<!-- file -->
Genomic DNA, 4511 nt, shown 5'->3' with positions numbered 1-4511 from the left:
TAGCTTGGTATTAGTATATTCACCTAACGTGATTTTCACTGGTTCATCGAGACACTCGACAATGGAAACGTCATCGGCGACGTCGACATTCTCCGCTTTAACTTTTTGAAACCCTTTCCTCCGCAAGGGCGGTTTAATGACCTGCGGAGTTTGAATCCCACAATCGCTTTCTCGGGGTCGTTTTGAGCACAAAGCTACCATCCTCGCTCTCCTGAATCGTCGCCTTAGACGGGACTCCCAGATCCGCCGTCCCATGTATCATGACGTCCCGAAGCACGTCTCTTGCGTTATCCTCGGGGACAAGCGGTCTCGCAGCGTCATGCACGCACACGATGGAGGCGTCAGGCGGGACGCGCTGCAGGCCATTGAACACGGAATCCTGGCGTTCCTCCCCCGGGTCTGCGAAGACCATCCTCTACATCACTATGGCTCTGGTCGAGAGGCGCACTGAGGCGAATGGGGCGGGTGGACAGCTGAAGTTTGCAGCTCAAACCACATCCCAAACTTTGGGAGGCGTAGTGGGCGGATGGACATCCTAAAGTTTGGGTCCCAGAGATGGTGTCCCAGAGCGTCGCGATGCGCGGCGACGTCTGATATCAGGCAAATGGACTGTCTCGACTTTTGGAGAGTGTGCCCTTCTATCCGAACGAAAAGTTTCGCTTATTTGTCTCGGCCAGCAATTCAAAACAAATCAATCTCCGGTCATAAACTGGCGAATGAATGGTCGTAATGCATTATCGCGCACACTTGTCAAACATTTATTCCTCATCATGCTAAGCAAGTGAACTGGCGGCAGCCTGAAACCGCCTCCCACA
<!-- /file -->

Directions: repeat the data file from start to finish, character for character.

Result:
Genomic DNA, 4511 nt, shown 5'->3' with positions numbered 1-4511 from the left:
TAGCTTGGTATTAGTATATTCACCTAACGTGATTTTCACTGGTTCATCGAGACACTCGACAATGGAAACGTCATCGGCGACGTCGACATTCTCCGCTTTAACTTTTTGAAACCCTTTCCTCCGCAAGGGCGGTTTAATGACCTGCGGAGTTTGAATCCCACAATCGCTTTCTCGGGGTCGTTTTGAGCACAAAGCTACCATCCTCGCTCTCCTGAATCGTCGCCTTAGACGGGACTCCCAGATCCGCCGTCCCATGTATCATGACGTCCCGAAGCACGTCTCTTGCGTTATCCTCGGGGACAAGCGGTCTCGCAGCGTCATGCACGCACACGATGGAGGCGTCAGGCGGGACGCGCTGCAGGCCATTGAACACGGAATCCTGGCGTTCCTCCCCCGGGTCTGCGAAGACCATCCTCTACATCACTATGGCTCTGGTCGAGAGGCGCACTGAGGCGAATGGGGCGGGTGGACAGCTGAAGTTTGCAGCTCAAACCACATCCCAAACTTTGGGAGGCGTAGTGGGCGGATGGACATCCTAAAGTTTGGGTCCCAGAGATGGTGTCCCAGAGCGTCGCGATGCGCGGCGACGTCTGATATCAGGCAAATGGACTGTCTCGACTTTTGGAGAGTGTGCCCTTCTATCCGAACGAAAAGTTTCGCTTATTTGTCTCGGCCAGCAATTCAAAACAAATCAATCTCCGGTCATAAACTGGCGAATGAATGGTCGTAATGCATTATCGCGCACACTTGTCAAACATTTATTCCTCATCATGCTAAGCAAGTGAACTGGCGGCAGCCTGAAACCGCCTCCCACA